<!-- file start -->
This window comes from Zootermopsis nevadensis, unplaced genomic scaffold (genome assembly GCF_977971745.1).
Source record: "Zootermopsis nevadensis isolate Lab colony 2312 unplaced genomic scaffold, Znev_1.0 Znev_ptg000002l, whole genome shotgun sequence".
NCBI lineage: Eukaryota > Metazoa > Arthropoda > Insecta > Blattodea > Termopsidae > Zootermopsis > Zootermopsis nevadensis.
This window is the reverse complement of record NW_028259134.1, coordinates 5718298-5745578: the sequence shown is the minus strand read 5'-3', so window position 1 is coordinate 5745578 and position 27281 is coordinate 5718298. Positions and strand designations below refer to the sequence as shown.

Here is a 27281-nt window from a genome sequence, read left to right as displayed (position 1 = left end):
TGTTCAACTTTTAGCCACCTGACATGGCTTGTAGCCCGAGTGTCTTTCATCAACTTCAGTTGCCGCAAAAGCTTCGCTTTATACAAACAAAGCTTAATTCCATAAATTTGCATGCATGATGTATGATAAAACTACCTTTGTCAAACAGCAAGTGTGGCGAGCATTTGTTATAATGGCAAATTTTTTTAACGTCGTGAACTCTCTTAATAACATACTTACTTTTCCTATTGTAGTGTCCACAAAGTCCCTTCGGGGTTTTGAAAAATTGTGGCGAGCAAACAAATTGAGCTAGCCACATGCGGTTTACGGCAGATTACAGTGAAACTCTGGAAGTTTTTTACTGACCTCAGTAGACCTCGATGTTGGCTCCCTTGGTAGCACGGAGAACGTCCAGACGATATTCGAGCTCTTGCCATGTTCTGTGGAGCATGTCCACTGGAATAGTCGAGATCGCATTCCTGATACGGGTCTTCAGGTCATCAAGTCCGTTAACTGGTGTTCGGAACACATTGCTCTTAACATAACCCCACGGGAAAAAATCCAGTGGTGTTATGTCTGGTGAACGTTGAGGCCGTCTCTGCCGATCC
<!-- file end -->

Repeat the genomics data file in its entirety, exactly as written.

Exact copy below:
This window comes from Zootermopsis nevadensis, unplaced genomic scaffold (genome assembly GCF_977971745.1).
Source record: "Zootermopsis nevadensis isolate Lab colony 2312 unplaced genomic scaffold, Znev_1.0 Znev_ptg000002l, whole genome shotgun sequence".
NCBI lineage: Eukaryota > Metazoa > Arthropoda > Insecta > Blattodea > Termopsidae > Zootermopsis > Zootermopsis nevadensis.
This window is the reverse complement of record NW_028259134.1, coordinates 5718298-5745578: the sequence shown is the minus strand read 5'-3', so window position 1 is coordinate 5745578 and position 27281 is coordinate 5718298. Positions and strand designations below refer to the sequence as shown.

Here is a 27281-nt window from a genome sequence, read left to right as displayed (position 1 = left end):
TGTTCAACTTTTAGCCACCTGACATGGCTTGTAGCCCGAGTGTCTTTCATCAACTTCAGTTGCCGCAAAAGCTTCGCTTTATACAAACAAAGCTTAATTCCATAAATTTGCATGCATGATGTATGATAAAACTACCTTTGTCAAACAGCAAGTGTGGCGAGCATTTGTTATAATGGCAAATTTTTTTAACGTCGTGAACTCTCTTAATAACATACTTACTTTTCCTATTGTAGTGTCCACAAAGTCCCTTCGGGGTTTTGAAAAATTGTGGCGAGCAAACAAATTGAGCTAGCCACATGCGGTTTACGGCAGATTACAGTGAAACTCTGGAAGTTTTTTACTGACCTCAGTAGACCTCGATGTTGGCTCCCTTGGTAGCACGGAGAACGTCCAGACGATATTCGAGCTCTTGCCATGTTCTGTGGAGCATGTCCACTGGAATAGTCGAGATCGCATTCCTGATACGGGTCTTCAGGTCATCAAGTCCGTTAACTGGTGTTCGGAACACATTGCTCTTAACATAACCCCACGGGAAAAAATCCAGTGGTGTTATGTCTGGTGAACGTTGAGGCCGTCTCTGCCGATCC